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  • Happy 75th Birthday, Smokey Bear!

Happy 75th Birthday, Smokey Bear!

Smokey Bear celebrates his 75th birthday this August, and the Agricultural Research Service (ARS) will commemorate this anniversary at the National Agricultural Library (NAL) in Beltsville, Maryland, with lobby exhibits and several showings of historical films in its Smokey Bear Theater. Visitors can also take a selfie with Smokey in front of a life-sized mural printed for the event.

The temporary exhibit will be open to the public until the end of August and includes poster reproductions, original sheet music, clothing patches, Milton Bradley board games, stuffed bears, and other trinkets like key chains, pencils, and rulers. Sports enthusiasts may enjoy seeing collectible cards such as one of 49ers Super Bowl XIX Champion Joe Montana standing beside Smokey Bear.

“The Smokey Bear Collection at NAL is likely the largest collection in the world documenting the history of Smokey Bear and containing a large variety of materials,” says Susan H. Fugate, head of NAL’s Special Collections Division.

The complete U.S. Forest Service Smokey Bear Collection is housed on more than 115 feet of shelf space and in 26 map drawers filled with posters, drawings, and other flat memorabilia spanning 75 years. The collection also includes official letters, photographs, and sound recordings, as well as licensed merchandise, including sports pennants, team photos with Smokey, trading cards, buttons, and pins. While only a fraction of the collection will be on display in August, researchers are welcome to make an appointment weekdays from 8:30 a.m. to noon or from 1:00 to 4:00 p.m., excluding federal holidays, to see these rare items.

“One of the aspects of NAL’s Smokey Bear Collection that I enjoy is that it thoroughly encapsulates an entire subject,” says Jeffrey A. Maier, NAL technician (and emcee and projectionist of the Smokey Bear Theater). “The archival film footage, posters, memorabilia, cartoons, and other resources create an understanding of Smokey and his campaign more complete and more revealing than anyone would expect.”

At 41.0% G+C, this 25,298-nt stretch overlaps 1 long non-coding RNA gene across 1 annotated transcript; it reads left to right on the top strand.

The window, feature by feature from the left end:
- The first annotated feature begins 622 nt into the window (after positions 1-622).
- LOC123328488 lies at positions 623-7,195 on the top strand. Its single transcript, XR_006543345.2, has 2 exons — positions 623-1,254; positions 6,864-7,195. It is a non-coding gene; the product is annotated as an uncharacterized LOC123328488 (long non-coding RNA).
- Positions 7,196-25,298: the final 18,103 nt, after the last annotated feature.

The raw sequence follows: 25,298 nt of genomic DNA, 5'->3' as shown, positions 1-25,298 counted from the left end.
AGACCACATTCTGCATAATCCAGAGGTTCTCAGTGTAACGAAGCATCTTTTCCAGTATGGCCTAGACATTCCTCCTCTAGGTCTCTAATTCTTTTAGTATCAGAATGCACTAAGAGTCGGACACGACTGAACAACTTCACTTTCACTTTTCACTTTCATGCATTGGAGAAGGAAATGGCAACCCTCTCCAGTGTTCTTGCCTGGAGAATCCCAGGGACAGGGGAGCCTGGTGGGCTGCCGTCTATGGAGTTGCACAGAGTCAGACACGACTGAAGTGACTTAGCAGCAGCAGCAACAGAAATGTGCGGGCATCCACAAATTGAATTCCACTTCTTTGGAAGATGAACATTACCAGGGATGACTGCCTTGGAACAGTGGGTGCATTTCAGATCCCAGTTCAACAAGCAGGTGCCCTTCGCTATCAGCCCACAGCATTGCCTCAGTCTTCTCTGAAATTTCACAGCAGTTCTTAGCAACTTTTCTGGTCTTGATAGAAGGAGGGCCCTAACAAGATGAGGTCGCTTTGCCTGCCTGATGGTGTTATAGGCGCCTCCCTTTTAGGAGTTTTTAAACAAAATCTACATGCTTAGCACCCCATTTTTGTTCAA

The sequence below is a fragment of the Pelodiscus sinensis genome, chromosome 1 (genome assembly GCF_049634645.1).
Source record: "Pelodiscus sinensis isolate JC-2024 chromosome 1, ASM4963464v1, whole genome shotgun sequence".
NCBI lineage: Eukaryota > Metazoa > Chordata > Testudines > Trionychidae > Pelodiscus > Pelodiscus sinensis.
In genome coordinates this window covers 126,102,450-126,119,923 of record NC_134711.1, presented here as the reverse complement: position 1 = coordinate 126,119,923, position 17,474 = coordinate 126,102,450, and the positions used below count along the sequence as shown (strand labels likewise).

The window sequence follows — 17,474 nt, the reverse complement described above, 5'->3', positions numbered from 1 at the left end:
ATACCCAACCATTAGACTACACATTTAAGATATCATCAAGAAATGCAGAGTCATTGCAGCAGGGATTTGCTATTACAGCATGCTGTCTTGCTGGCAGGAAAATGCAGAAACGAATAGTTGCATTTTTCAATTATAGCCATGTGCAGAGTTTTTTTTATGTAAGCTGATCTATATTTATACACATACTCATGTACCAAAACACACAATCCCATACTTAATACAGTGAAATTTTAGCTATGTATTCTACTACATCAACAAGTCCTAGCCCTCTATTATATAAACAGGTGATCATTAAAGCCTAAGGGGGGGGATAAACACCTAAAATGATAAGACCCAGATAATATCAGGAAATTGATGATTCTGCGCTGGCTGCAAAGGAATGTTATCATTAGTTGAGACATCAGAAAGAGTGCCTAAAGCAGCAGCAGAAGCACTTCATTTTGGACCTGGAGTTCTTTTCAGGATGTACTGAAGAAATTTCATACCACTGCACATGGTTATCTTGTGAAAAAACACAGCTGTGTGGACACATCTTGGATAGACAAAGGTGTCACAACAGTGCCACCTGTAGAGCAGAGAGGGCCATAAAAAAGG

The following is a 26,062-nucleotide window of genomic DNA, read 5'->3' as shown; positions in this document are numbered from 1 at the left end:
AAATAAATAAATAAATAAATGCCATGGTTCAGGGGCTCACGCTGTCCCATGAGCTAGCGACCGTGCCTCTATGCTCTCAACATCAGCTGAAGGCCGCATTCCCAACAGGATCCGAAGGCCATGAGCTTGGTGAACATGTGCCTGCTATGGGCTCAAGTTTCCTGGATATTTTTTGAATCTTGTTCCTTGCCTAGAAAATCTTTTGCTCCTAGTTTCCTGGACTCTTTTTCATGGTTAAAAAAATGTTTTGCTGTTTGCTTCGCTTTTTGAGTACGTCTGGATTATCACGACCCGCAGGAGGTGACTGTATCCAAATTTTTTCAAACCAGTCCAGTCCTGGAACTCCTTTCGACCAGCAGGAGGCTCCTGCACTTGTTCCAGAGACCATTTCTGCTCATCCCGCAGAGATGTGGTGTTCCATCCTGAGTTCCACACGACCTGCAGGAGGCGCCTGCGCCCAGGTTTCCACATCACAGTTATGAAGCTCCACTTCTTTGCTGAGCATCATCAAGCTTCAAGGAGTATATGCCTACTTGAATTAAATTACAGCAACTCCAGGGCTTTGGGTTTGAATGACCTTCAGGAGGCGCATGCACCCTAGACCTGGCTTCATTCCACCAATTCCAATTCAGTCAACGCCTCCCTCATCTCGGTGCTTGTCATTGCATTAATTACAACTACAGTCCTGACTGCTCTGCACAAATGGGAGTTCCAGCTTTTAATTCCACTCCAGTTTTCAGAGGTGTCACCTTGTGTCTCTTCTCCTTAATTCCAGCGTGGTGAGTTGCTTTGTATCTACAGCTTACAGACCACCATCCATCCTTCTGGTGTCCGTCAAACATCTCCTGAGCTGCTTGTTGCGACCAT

Smokey in Artwork

Numerous artists have painted Smokey’s likeness over the years. The first was Albert Staehle in 1944. Staehle is considered to be one of America’s greatest animal illustrators, and his paintings have graced the covers of the Saturday Evening Post, American Weekly Magazine, and others. But it’s Rudolph (Rudy) Wendelin’s images of Smokey Bear that are most familiar.

Wendelin, a Forest Service employee from 1949 to 1973, humanized Smokey’s character in his paintings (giving Smokey gloved hands instead of claws, for example) and made him more expressive.

NAL holds 19 oil and acrylic paintings made by Wendelin, most of which can be seen on the NAL website in the Rudy Wendelin Gallery.

Smokey’s History

Smokey Bear was born from wartime efforts to prevent forest fires along the California coast. When Los Padres National Forest was put in imminent danger after a Japanese submarine bombed a coastal oil field near Santa Barbara in 1942, the U.S. Forest Service created the Cooperative Forest Fire Prevention Program to enlist the aid of Americans in forest fire prevention.

A short time later, they teamed up with the Wartime Advertising Council (now the Ad Council) to create a nationwide campaign. Disney lent Bambi to the efforts in 1944. Bambi was such a success that the Forest Service and Ad Council decided they needed their own animal mascot and decided on a bear. Thus, Smokey was born.

Smokey’s original slogan, “Smokey says — Care will prevent 9 out of 10 forest fires!” was updated in 1947 to the more familiar slogan: “Remember — Only you can prevent forest fires!” The slogan was updated again in 2001 to “Only you can prevent wildfires.” Smokey’s message is the longest running public service advertising campaign in U.S. history. — By Kelly A. Harmon, National Agricultural Library.

Smokey Bear at the National Agricultural Library (NAL)

View the U.S. Forest Service Smokey Bear Collection in the NAL Lobby, weekdays in August, from 8:30 a.m. to 4:30 p.m. Directions to the Library

Smokey Bear Theater showings: Wednesdays at 1:30 p.m., August – December 2019

Smokey Bear On-Line Exhibit

Description of the U.S. Forest Service Collection 1902-1996 at NAL containing Smokey Bear materials

More Information:

ARS and You Feature about Smokey Bear

The Story of Smokey Bear at the U.S. Forest Service

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